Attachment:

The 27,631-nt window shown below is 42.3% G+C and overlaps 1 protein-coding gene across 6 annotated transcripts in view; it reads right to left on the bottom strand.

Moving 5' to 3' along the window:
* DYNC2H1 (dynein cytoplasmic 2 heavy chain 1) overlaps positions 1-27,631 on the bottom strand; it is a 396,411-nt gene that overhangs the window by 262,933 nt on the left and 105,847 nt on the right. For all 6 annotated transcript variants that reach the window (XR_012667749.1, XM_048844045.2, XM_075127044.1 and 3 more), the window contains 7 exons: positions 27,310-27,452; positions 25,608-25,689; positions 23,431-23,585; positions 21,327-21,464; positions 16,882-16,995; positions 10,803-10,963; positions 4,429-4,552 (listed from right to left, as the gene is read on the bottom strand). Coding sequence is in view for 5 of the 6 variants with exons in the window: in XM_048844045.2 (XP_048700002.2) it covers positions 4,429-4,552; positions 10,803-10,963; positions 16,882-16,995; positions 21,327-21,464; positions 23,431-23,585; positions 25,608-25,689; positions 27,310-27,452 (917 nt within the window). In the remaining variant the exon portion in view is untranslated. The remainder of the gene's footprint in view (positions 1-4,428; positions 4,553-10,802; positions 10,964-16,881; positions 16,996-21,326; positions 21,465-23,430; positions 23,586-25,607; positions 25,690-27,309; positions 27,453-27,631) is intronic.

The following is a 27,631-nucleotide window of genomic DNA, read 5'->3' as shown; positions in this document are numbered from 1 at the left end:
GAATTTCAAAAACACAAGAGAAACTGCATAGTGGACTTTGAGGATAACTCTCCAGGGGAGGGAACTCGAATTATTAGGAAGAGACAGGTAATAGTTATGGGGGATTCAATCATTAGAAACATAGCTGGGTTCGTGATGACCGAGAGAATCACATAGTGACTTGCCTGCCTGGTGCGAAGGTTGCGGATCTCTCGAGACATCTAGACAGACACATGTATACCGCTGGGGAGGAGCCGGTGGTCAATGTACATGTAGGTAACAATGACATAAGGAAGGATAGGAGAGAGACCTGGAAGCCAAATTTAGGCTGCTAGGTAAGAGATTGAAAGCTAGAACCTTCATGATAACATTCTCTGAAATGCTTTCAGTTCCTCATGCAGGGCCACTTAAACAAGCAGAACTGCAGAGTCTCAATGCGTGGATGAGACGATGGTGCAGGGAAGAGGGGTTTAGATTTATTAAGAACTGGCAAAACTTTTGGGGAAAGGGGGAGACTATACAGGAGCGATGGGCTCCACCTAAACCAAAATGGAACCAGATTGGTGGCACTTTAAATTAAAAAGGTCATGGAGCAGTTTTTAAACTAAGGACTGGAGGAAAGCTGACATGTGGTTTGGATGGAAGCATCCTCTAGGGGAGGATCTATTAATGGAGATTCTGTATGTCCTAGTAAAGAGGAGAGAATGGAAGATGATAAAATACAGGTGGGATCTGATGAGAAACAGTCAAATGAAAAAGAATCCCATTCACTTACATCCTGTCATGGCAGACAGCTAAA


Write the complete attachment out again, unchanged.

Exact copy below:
The 27,631-nt window shown below is 42.3% G+C and overlaps 1 protein-coding gene across 6 annotated transcripts in view; it reads right to left on the bottom strand.

Moving 5' to 3' along the window:
* DYNC2H1 (dynein cytoplasmic 2 heavy chain 1) overlaps positions 1-27,631 on the bottom strand; it is a 396,411-nt gene that overhangs the window by 262,933 nt on the left and 105,847 nt on the right. For all 6 annotated transcript variants that reach the window (XR_012667749.1, XM_048844045.2, XM_075127044.1 and 3 more), the window contains 7 exons: positions 27,310-27,452; positions 25,608-25,689; positions 23,431-23,585; positions 21,327-21,464; positions 16,882-16,995; positions 10,803-10,963; positions 4,429-4,552 (listed from right to left, as the gene is read on the bottom strand). Coding sequence is in view for 5 of the 6 variants with exons in the window: in XM_048844045.2 (XP_048700002.2) it covers positions 4,429-4,552; positions 10,803-10,963; positions 16,882-16,995; positions 21,327-21,464; positions 23,431-23,585; positions 25,608-25,689; positions 27,310-27,452 (917 nt within the window). In the remaining variant the exon portion in view is untranslated. The remainder of the gene's footprint in view (positions 1-4,428; positions 4,553-10,802; positions 10,964-16,881; positions 16,996-21,326; positions 21,465-23,430; positions 23,586-25,607; positions 25,690-27,309; positions 27,453-27,631) is intronic.

The following is a 27,631-nucleotide window of genomic DNA, read 5'->3' as shown; positions in this document are numbered from 1 at the left end:
GAATTTCAAAAACACAAGAGAAACTGCATAGTGGACTTTGAGGATAACTCTCCAGGGGAGGGAACTCGAATTATTAGGAAGAGACAGGTAATAGTTATGGGGGATTCAATCATTAGAAACATAGCTGGGTTCGTGATGACCGAGAGAATCACATAGTGACTTGCCTGCCTGGTGCGAAGGTTGCGGATCTCTCGAGACATCTAGACAGACACATGTATACCGCTGGGGAGGAGCCGGTGGTCAATGTACATGTAGGTAACAATGACATAAGGAAGGATAGGAGAGAGACCTGGAAGCCAAATTTAGGCTGCTAGGTAAGAGATTGAAAGCTAGAACCTTCATGATAACATTCTCTGAAATGCTTTCAGTTCCTCATGCAGGGCCACTTAAACAAGCAGAACTGCAGAGTCTCAATGCGTGGATGAGACGATGGTGCAGGGAAGAGGGGTTTAGATTTATTAAGAACTGGCAAAACTTTTGGGGAAAGGGGGAGACTATACAGGAGCGATGGGCTCCACCTAAACCAAAATGGAACCAGATTGGTGGCACTTTAAATTAAAAAGGTCATGGAGCAGTTTTTAAACTAAGGACTGGAGGAAAGCTGACATGTGGTTTGGATGGAAGCATCCTCTAGGGGAGGATCTATTAATGGAGATTCTGTATGTCCTAGTAAAGAGGAGAGAATGGAAGATGATAAAATACAGGTGGGATCTGATGAGAAACAGTCAAATGAAAAAGAATCCCATTCACTTACATCCTGTCATGGCAGACAGCTAAA